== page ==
Expedition Encamped on a Texas Prairie. April 1686 by George Catlin
About the Work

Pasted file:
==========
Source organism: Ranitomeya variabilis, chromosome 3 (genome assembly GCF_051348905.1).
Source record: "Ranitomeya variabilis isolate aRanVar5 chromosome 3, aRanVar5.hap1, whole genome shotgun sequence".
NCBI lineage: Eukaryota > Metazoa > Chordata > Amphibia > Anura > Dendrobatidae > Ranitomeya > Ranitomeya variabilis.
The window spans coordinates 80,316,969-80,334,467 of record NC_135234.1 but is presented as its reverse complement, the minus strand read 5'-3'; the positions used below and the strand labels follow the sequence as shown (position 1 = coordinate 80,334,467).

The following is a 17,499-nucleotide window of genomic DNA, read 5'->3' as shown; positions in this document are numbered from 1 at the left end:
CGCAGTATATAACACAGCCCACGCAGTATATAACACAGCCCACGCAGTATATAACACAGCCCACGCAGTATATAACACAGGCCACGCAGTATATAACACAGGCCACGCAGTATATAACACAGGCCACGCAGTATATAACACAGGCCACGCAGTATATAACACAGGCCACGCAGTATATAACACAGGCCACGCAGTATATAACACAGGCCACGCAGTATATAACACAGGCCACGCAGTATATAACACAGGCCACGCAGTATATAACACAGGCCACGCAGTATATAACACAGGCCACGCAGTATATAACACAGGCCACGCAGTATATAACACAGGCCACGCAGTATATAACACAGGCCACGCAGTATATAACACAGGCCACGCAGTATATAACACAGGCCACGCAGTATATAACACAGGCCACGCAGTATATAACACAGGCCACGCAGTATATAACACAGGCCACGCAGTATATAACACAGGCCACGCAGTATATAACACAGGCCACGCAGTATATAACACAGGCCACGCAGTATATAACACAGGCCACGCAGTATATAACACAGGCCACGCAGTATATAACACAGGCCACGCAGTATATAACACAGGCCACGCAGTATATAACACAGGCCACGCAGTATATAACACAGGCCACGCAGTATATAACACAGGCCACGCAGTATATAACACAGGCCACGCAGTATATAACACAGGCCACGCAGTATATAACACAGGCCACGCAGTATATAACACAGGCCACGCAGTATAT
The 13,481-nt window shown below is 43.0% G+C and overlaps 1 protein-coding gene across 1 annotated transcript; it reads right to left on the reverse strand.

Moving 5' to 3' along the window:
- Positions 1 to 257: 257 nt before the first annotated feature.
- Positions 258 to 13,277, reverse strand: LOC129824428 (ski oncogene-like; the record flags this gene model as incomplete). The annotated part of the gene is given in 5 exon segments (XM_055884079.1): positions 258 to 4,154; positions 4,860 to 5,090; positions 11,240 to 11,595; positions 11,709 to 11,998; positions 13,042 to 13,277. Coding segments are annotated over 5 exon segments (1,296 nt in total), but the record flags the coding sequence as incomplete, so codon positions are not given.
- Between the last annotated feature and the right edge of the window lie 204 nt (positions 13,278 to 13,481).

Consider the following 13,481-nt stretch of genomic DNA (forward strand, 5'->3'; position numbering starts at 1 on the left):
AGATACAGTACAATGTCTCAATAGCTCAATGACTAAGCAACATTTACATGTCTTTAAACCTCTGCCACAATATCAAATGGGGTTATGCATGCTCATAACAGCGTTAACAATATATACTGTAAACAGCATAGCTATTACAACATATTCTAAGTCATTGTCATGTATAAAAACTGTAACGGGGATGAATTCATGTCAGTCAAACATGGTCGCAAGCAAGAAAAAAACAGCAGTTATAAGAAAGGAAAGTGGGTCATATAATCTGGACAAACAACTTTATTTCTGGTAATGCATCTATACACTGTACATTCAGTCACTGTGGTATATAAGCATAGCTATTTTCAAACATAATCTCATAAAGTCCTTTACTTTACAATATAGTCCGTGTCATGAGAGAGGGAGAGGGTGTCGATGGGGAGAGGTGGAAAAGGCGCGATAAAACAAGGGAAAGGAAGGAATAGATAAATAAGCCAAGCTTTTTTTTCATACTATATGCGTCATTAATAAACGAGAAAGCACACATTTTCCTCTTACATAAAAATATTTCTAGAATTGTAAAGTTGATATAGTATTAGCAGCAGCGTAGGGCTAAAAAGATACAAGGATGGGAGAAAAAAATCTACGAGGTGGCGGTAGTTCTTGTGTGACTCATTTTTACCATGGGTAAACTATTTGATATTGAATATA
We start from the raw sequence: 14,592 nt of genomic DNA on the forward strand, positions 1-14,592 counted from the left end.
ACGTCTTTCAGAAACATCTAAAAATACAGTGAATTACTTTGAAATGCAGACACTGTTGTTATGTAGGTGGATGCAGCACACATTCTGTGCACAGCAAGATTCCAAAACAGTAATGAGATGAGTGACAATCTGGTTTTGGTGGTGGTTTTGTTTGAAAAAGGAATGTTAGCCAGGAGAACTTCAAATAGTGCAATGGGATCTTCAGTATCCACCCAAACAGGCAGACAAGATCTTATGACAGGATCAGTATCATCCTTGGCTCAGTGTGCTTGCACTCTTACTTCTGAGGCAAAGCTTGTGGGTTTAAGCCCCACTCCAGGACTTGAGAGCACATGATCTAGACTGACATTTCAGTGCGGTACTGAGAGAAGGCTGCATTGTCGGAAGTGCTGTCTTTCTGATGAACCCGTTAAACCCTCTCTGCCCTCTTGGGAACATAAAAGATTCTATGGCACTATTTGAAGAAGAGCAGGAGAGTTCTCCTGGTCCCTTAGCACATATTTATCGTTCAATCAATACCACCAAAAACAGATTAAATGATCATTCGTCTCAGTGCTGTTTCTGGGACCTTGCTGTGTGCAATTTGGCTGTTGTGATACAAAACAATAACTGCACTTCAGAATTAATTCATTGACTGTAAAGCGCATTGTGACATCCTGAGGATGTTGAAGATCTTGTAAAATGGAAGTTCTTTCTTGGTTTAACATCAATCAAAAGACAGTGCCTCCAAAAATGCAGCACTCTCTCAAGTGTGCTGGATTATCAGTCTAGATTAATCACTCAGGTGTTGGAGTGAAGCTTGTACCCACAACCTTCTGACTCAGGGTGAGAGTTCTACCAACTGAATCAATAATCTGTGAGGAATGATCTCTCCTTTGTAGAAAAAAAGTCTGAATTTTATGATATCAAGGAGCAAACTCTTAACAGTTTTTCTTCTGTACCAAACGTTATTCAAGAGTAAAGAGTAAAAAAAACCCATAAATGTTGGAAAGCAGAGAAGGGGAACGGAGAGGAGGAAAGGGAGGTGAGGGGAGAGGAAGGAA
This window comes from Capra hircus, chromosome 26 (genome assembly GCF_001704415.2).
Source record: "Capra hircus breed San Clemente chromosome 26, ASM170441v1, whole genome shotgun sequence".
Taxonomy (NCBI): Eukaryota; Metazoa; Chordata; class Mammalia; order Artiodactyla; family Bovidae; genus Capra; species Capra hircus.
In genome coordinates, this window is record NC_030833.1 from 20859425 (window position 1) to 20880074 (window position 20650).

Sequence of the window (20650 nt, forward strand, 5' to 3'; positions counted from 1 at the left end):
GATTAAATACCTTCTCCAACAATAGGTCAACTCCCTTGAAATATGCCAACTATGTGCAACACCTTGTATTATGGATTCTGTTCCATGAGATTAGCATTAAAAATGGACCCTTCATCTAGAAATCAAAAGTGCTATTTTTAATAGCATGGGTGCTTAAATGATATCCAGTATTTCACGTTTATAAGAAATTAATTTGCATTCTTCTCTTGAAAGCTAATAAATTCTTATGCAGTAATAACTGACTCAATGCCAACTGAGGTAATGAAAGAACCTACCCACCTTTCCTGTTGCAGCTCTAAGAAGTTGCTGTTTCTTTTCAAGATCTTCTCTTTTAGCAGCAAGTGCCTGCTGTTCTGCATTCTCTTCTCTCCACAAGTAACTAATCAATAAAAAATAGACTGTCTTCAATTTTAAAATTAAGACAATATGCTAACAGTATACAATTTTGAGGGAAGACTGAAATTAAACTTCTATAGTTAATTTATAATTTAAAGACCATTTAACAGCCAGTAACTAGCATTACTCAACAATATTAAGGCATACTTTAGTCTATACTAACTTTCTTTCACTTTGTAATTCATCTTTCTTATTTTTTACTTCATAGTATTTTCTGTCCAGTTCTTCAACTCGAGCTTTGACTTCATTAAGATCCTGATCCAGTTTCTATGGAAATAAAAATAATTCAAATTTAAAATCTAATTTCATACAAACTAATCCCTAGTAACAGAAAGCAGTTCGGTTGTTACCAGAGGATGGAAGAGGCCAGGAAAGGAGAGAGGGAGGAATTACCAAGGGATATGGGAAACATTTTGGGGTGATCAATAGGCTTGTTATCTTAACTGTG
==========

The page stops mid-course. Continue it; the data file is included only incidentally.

Catlin's "27 canvas paintings of LaSalle's discoveries" were technically not part of his Cartoon Collection. They were painted in the years 1846-48 in hopes of securing the patronage of the king of France, Louis-Philippe. They failed in that respect. The king was forced off the throne in the Revolution of 1848. This sent Catlin hurrying back to the safety of Britain, his original Indian Gallery in tow, leaving behind the historical paintings of Sieur de La Salle's exploration of the Mississippi River. He would later reclaim them, but did not exhibit the paintings publicly until 1870 in Brussels. They fulfilled Catlin's ambition to be an historical painter, working from imagination informed by his direct observation of Indians he encountered in the 1830s, uncorrupted by Western influence, who resembled those encountered by the French explorer a century and a half before. The La Salle series suffers from the stilted posturing of a multitude of figures (4,000 to 5,000, Catlin estimated) in explorer mode, striking poses and playing to the camera like a crowd of Hollywood extras. Expedition Encamped on a Texas Prairie avoids such histrionics. The second to last painting in the series is one of the most attractive and provides a good note on which to close. Through it, we envision George Catlin, living abroad but dreaming of the American West he had visited more than a decade earlier, and of Texas as it was, when the world was young and green.